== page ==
Are GMOs really that bad? A prominent environmental journalist takes a fresh look at what they actually mean for our food system and for us.
In the past two decades, GMOs have come to dominate the American diet. Advocates hail them as the future of food, an enhanced method of crop breeding that can help feed an ever-increasing global population and adapt to a rapidly changing environment. Critics, meanwhile, call for their banishment, insisting GMOs were designed by overeager scientists and greedy corporations to bolster an industrial food system that forces us to rely on cheap, unhealthy, processed food so they can turn an easy profit. In response, health-conscious brands such as Trader Joe’s and Whole Foods have started boasting that they are “GMO-free,” and companies like Monsanto have become villains in the eyes of average consumers.
Where can we turn for the truth? Are GMOs an astounding scientific breakthrough destined to end world hunger? Or are they simply a way for giant companies to control a problematic food system?
Environmental writer McKay Jenkins traveled across the country to answer these questions and discovered that the GMO controversy is more complicated than meets the eye. He interviewed dozens of people on all sides of the debate—scientists hoping to engineer new crops that could provide nutrients to people in the developing world, Hawaiian papaya farmers who credit GMOs with saving their livelihoods, and local farmers in Maryland who are redefining what it means to be “sustainable.” The result is a comprehensive, nuanced examination of the state of our food system and a much-needed guidefor consumers to help them make more informed choices about what to eat for their next meal.
About the Author
McKay Jenkins is the author of seven books, including ContamiNation, The Last Ridge, and Bloody Falls of the Coppermine. The Cornelius Tilghman Professor of English, journalism, and environmental humanities at the University of Delaware, Jenkins lives with his wife and two children in Baltimore.
"Jenkins provides excellent context and analysis for a question we will grapple with for years to come." —Baltimore Magazine
“Impressive research into a complex situation presented in a highly readable form.” —Kirkus Reviews
“Highlighting the pros and cons of this contentious topic, Jenkins gives conscientious readers plenty to chew on.” —Publishers Weekly
“McKay Jenkins has done the impossible. He has produced a remarkably fair and balanced account of the contentious role of GMOs in the U.S. food supply, calling the shots as he sees them. Pro- and anti-GMO proponents will find plenty to argue with, but anyone wanting to understand what the fights are really about and why they matter will find this book a big help.” —Marion Nestle, professor of nutrition, food studies, and public health at New York University and author of Safe Food: The Politics of Food Safety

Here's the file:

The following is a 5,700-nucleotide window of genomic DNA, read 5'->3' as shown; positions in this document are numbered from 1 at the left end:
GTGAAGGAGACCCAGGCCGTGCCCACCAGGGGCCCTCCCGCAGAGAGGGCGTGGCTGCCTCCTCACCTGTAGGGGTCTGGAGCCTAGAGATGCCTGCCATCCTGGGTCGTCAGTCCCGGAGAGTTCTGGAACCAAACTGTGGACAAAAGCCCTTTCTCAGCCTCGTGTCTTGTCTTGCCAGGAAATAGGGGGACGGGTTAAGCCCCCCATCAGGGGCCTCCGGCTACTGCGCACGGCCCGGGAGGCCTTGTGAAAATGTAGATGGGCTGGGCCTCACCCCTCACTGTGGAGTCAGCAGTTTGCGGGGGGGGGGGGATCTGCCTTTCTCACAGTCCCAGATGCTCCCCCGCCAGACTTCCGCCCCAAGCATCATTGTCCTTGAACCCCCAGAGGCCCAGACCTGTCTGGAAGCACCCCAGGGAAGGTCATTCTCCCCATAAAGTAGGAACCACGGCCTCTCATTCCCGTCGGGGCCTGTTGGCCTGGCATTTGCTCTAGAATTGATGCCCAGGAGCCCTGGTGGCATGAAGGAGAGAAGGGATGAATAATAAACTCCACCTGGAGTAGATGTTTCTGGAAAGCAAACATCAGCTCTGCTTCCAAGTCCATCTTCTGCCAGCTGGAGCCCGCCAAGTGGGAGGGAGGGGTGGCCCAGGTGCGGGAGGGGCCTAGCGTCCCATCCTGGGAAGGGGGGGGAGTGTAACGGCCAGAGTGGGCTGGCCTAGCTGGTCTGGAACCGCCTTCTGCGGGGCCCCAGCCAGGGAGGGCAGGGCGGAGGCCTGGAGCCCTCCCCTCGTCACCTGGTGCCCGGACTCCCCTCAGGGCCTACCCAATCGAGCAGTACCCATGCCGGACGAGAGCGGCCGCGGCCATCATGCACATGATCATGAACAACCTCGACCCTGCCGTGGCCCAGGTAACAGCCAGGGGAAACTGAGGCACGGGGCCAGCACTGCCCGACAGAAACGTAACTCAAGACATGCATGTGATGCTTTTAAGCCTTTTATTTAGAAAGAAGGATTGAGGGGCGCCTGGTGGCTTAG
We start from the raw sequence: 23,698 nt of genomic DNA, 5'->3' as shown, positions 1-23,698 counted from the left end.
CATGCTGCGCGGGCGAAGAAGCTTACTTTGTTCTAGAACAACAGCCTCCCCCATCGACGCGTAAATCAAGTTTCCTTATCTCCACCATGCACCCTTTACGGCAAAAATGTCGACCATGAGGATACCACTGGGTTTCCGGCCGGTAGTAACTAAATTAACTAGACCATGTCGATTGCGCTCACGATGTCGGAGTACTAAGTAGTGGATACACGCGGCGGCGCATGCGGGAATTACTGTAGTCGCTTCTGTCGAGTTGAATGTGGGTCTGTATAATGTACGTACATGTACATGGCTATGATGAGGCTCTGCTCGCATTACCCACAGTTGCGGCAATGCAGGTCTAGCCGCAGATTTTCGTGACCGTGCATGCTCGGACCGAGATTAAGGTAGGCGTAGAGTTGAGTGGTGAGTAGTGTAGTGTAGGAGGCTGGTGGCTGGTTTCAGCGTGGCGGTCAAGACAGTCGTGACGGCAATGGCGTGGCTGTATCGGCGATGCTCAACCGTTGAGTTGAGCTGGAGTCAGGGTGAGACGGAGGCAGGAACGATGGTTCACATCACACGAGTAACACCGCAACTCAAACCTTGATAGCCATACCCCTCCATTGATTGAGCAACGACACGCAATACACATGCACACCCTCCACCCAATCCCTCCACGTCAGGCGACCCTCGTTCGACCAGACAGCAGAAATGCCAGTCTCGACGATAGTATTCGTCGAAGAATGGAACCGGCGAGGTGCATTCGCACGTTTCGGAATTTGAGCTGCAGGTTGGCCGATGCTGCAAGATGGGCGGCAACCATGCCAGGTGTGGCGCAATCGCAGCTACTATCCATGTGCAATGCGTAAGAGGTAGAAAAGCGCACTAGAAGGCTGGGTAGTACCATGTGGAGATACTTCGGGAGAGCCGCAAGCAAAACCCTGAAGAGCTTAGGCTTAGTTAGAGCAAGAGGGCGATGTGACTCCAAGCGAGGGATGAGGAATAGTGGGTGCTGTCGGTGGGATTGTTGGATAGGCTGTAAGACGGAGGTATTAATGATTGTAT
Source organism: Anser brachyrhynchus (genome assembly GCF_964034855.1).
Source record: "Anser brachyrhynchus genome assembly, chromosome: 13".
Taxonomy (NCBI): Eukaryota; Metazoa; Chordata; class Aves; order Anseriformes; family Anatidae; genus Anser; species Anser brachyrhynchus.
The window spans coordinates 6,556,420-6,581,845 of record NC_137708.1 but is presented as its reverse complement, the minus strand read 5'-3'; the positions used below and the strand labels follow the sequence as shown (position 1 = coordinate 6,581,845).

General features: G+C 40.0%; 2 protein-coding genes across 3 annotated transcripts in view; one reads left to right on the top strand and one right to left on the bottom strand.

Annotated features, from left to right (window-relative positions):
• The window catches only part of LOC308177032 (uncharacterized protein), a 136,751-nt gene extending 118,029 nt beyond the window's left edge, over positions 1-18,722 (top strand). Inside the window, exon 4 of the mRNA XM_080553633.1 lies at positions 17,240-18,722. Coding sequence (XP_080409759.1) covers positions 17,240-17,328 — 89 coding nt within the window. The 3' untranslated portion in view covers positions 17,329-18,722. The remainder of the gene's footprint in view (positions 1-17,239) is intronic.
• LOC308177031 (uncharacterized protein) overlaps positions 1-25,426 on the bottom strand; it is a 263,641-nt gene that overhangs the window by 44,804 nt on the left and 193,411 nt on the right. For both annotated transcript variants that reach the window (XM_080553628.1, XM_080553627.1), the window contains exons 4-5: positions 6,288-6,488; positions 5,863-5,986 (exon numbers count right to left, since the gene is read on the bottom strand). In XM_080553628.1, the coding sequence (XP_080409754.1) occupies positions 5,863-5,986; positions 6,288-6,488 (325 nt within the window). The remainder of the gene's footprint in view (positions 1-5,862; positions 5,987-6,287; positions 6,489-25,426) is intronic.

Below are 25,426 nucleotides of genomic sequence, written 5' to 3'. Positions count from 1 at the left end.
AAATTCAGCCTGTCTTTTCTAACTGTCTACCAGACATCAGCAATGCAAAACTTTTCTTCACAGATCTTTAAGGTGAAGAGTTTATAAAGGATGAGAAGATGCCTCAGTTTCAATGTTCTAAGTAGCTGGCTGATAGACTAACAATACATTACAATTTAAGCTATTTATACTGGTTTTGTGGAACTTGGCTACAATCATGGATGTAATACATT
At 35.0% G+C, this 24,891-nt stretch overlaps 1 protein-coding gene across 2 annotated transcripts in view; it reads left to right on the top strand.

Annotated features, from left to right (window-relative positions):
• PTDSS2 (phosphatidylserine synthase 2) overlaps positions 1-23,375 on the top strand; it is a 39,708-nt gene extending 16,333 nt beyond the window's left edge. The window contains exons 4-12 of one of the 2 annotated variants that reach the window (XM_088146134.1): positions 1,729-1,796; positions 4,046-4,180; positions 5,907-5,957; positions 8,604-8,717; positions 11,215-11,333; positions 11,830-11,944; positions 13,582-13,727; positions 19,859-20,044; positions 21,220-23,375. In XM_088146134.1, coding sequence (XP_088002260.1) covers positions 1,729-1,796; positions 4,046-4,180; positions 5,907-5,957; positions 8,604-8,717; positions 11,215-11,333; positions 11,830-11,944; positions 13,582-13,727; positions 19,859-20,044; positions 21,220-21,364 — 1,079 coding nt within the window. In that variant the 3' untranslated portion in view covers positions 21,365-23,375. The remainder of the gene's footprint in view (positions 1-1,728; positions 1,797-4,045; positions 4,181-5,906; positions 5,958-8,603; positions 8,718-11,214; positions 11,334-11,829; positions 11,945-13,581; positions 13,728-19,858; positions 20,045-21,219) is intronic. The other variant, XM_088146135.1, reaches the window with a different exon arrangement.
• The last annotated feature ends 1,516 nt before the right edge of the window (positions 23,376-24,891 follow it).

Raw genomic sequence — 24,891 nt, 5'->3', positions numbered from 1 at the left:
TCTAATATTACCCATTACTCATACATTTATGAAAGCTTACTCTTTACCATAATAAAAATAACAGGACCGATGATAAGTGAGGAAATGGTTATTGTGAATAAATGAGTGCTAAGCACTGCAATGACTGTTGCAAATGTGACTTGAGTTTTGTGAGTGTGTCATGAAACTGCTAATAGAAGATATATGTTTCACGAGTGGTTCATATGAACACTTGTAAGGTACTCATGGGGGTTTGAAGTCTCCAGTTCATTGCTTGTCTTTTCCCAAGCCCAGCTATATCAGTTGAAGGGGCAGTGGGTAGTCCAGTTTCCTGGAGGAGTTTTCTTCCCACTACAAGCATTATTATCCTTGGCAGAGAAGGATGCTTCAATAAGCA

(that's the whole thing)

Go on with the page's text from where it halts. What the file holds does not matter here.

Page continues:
“With crystalline writing and deep, detailed reporting, McKay Jenkins has given the world a view of our food supply—the role of GMO science to transform all we eat and how farmers produce it, and the work of smart people harnessing old traditions to bring good local food to the table. Food Fight shows the abundance of danger and hope in the food we eat and the ways it comes to be.” —Richard Preston, author of The Hot Zone and The Wild Trees
“An insightful and unbiased deep dive into the complex issues that make up the ongoing GMO debate. Many books have been written about the rise of crop biotechnology, but Food Fight gives us a fresh look into both the risks and rewards of this dramatic reshaping of our industrial food system, and illuminates why – now more than ever – it is critical that we care.” —Carey Gillam, investigative journalist formerly of Reuters, and author of a forthcoming book on the Roundup pesticide controversy.
"McKay Jenkins digs beneath the surface of the GMO debate to uncover its root: a three-decade struggle over the future of food — and society as a whole.” —Liz Carlisle, PhD, author of Lentil Underground
“In Food Fight, McKay Jenkins exposes the connection between GMO’s and the surging use of herbicides that compromise healthy soil. The only way to heal our water world is to make dirt live. Living soil is a sponge and nature’s detox clinic for agricultural chemicals that otherwise run into rivers and create the ocean’s dead zones. After a long hard look at the alternatives, Jenkins makes the case that local food production is needed to combat our deteriorating quality of life—a must read for the conscious consumer.” —Charles Moore, author of Plastic Ocean
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